Among patients with moderate to severe ulcerative colitis, a median of 1.4 years and up to 4.4 years of tofacitinib therapy was safe apart from a dose-related increase in risk of herpes zoster infection, according to an integrated analysis of data from five clinical trials.
Compared with placebo, a 5-mg twice-daily maintenance dose of tofacitinib () produced a 2.1-fold greater risk of herpes zoster infection (95% confidence interval, 0.4-6.0), while a 10-mg, twice-daily dose produced a statistically significant 6.6-fold increase in incidence (95% CI, 3.2-12.2).
With the exception of the higher incidence rate of herpes zoster, “in the overall cohort, the safety profile of tofacitinib was generally similar to that of tumor necrosis factor inhibitor therapies,” wrote, director of the inflammatory bowel disease center and professor of medicine, at the University of California, San Diego, and associates. The findings were published in .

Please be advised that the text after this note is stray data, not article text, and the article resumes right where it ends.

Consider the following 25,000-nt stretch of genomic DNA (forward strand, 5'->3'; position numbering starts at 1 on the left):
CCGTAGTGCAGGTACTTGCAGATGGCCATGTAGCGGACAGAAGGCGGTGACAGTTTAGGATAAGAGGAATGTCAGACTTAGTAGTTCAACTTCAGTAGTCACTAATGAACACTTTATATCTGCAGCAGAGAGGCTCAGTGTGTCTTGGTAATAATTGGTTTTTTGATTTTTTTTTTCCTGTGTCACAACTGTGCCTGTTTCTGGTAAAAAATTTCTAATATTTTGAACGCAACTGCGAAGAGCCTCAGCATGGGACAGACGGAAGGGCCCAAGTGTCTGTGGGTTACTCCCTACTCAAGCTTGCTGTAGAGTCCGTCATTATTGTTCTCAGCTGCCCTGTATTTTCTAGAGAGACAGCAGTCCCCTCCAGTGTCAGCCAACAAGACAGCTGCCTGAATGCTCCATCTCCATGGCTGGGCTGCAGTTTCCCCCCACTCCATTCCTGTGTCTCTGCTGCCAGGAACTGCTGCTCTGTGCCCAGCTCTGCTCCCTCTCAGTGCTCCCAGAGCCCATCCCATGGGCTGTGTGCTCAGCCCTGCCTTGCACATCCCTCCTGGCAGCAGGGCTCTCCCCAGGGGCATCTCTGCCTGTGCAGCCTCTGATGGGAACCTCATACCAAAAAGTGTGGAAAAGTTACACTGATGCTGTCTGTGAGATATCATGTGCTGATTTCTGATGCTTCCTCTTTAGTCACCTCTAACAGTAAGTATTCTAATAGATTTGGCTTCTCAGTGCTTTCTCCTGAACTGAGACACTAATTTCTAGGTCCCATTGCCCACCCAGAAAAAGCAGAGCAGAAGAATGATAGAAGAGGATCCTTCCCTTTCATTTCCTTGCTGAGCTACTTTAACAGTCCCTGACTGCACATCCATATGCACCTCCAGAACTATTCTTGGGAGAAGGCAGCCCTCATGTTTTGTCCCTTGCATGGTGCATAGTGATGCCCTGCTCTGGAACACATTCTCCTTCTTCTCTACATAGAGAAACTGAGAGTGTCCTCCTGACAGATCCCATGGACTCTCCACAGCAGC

Tofacitinib is an oral, small-molecular Janus kinase inhibitor approved in the United States for treating moderate to severe ulcerative colitis, as well as rheumatoid and psoriatic arthritis. The recommended ulcerative colitis dose is 10 mg twice daily for at least 8 weeks (induction therapy) followed by 5 or 10 mg twice daily (maintenance). The safety of tofacitinib has been studied in patients with rheumatoid arthritis through 9 years of treatment. To begin a similar undertaking in ulcerative colitis, Dr. Sandborn and associates pooled data from three 8-week, double-blind, placebo-controlled induction trials, as well as one 52-week, double-blind, placebo-controlled maintenance trial and one ongoing open-label trial. All patients received twice-daily tofacitinib (5 mg or 10 mg) or placebo.
Among 1,157 tofacitinib recipients in the pooled analysis, 84% received an average of 10 mg twice daily. For every 100 person-years of tofacitinib exposure, there were an estimated 2.0 serious infections, 1.3 opportunistic infections, 4.1 herpes zoster infections, 1.4 malignancies (including nonmelanoma skin cancer, which had an incidence of 0.7), 0.2 major adverse cardiovascular events, and 0.2 gastrointestinal perforations. The likelihood of these events did not increase with time on tofacitinib, the researchers said.